Facebook and TimeChris Ridgeway | 24 Sep 2011 | 11:46
Facebook took an interesting step Thursday against the cultural flow of the social graph as we know it. It has to do with our perception of time.
The printed book has always subtly preferred the past. Books, once published, become relatively unchanging bouys in the river of time. And the most important ones stay right there where they were dropped, which is why we were always taught in school that the year and author are the two most important things to cite when writing our research paper.
However, digital information culture as we’ve known it so far doesn’t work like this. Its time-orientation is toward the present: what is happening NOW. (Aside: It doesn’t flow quite as fast as “live TV”–it’s more viscous time syrup, with memes taking 24 hours to move to talking status, etc. More on this [pdf]). Searches give you a snapshot of what currently exists on the web, not what existed a five years ago. Aside from WayBackMachine, the web resists the “holding action” that defines print media.
This is why the 15th ed of the Chicago Manual of Style said that when you cite web pages in a research paper, you can stop putting “accessed on” in the citation. It’s meaningless, they said. It’s not likely that you can return to the website at that date. You can only access it as it is today.
So Facebook. Mark Zuckerberg introduced a new landmark feature for profiles called Timeline (watch the F8 keynote address). It tracks not only the years since you’ve been on Facebook, but lets you go fill in the gaps of your life, adding kid photos and important life events.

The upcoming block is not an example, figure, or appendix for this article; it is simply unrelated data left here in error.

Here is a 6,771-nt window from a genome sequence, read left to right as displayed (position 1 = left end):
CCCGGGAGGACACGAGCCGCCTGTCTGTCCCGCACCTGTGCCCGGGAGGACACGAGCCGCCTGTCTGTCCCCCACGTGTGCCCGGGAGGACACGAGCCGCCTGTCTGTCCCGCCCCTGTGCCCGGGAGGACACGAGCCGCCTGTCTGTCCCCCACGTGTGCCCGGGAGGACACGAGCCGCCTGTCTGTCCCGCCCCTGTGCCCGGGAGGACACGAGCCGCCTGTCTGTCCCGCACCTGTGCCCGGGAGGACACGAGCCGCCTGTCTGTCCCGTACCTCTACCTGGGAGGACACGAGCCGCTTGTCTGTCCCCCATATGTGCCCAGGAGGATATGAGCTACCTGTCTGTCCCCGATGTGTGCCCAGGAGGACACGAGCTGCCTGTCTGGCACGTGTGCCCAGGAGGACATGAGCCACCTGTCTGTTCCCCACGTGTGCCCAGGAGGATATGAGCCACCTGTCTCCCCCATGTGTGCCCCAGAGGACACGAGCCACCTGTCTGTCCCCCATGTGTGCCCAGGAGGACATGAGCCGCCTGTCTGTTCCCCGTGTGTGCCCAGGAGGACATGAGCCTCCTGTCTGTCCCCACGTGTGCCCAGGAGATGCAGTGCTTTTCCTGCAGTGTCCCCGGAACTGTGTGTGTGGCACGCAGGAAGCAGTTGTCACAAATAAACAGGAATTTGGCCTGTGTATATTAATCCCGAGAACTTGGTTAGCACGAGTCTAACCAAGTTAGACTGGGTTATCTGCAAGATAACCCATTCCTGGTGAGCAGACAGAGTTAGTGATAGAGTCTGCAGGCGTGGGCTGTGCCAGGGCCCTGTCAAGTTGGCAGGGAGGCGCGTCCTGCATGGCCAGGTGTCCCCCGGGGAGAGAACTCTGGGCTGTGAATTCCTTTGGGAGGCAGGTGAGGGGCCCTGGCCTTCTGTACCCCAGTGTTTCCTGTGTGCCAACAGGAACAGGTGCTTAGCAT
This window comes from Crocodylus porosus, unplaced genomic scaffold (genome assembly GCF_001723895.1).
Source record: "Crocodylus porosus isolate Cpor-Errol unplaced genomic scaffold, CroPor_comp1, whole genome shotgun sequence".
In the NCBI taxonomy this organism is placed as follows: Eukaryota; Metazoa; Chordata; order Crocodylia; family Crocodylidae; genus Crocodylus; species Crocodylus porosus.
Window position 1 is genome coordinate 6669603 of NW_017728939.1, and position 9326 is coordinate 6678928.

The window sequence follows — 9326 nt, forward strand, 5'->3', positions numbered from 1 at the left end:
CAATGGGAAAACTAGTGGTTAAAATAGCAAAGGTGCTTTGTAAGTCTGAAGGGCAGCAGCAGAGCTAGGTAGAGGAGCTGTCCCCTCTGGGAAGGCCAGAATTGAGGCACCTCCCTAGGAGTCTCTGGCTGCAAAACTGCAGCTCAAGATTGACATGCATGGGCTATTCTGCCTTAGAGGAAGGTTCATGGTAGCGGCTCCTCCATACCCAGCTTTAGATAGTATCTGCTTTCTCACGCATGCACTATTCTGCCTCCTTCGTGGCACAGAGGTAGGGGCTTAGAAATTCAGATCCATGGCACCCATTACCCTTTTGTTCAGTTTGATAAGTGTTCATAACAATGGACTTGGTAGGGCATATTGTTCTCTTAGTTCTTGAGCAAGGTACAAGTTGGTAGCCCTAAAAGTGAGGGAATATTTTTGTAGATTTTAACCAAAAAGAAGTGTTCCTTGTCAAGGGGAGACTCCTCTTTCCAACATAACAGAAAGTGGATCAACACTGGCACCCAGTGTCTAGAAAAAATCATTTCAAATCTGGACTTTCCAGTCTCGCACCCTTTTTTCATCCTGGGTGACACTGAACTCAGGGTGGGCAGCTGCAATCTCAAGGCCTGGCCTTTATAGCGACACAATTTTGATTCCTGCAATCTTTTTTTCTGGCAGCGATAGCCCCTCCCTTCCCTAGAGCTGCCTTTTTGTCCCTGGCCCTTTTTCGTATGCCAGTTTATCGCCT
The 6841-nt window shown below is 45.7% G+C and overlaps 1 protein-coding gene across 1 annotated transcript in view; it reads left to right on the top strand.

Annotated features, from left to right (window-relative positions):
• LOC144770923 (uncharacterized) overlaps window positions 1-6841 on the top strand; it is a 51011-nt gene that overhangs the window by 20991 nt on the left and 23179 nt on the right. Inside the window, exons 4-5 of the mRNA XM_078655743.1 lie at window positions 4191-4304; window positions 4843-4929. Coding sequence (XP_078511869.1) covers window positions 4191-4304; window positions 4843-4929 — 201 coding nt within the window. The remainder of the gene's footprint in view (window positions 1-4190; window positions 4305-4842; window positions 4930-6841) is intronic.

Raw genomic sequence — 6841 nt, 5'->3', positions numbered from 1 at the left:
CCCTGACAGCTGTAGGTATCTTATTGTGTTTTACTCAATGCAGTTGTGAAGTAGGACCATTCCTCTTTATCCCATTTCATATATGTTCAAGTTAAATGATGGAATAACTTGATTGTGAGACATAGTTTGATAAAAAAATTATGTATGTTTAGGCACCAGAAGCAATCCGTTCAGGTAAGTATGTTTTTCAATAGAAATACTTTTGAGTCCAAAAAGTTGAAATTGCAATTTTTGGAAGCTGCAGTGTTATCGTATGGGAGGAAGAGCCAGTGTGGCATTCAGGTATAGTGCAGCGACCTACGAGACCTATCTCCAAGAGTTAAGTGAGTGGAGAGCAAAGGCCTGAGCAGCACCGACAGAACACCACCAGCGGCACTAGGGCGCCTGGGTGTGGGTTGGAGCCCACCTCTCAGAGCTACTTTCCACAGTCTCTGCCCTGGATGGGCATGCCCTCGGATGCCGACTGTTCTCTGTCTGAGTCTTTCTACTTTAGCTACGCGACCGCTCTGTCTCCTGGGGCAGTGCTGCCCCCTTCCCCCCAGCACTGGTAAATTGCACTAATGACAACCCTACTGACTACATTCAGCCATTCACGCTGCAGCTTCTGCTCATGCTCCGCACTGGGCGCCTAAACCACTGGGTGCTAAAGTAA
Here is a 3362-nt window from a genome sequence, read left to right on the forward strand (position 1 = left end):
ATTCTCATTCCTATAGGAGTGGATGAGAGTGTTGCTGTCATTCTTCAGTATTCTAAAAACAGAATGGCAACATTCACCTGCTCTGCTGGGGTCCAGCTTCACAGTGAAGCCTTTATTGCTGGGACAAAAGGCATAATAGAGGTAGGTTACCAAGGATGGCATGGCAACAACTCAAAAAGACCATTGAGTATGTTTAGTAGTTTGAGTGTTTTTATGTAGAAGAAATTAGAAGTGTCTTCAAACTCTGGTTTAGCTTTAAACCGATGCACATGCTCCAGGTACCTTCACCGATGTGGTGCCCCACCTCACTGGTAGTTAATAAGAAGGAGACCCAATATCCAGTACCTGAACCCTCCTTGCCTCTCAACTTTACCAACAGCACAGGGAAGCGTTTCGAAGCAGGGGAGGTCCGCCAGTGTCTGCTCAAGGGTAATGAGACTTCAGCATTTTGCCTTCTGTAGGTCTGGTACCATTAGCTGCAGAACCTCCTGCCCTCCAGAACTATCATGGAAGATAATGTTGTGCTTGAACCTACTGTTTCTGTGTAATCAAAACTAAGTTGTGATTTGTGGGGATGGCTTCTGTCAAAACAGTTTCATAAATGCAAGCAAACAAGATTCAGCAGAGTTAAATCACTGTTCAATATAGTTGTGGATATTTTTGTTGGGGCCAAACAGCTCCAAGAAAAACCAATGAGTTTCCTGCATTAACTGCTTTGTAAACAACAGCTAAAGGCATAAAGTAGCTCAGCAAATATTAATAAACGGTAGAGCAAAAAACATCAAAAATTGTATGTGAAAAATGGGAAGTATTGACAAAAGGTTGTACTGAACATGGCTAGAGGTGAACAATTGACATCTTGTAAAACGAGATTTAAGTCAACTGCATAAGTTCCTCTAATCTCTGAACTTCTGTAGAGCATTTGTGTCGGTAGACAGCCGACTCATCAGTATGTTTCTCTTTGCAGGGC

In some ways this adds an oddly historical view to an ahistorical world. For contrast, they’ve moved the live feed to the right of the screen: the perfect image of what is Now, with updates dropping off the cliff moments later.
But this is a digital take on a print orientation. I haven’t seen the actual timeline, but it seems that you can add data all across the timeline at once–say, all the 3-mile runs I’ve taken in the last years. But if I change my mind, in 1-click, I can remove them all as well. Not just the ones in the future, but the ones in the past as well.
This is not the old naive historiography that sees past events as unchanging anchors to be uncovered, nor is it post-modern history that seeks to reveal the forgotten past voices crushed by power. It moves past both of these, to view of history as data layers to be added or removed at will. We modify history not because we seek alternate views or are coming closer to the truth, but simply because we must. In an infinite world of information, there are infinite ways to tell the story, and only some of the layers can float to the top.
How will digital natives write history? Mark Zuckerberg just helped shape that.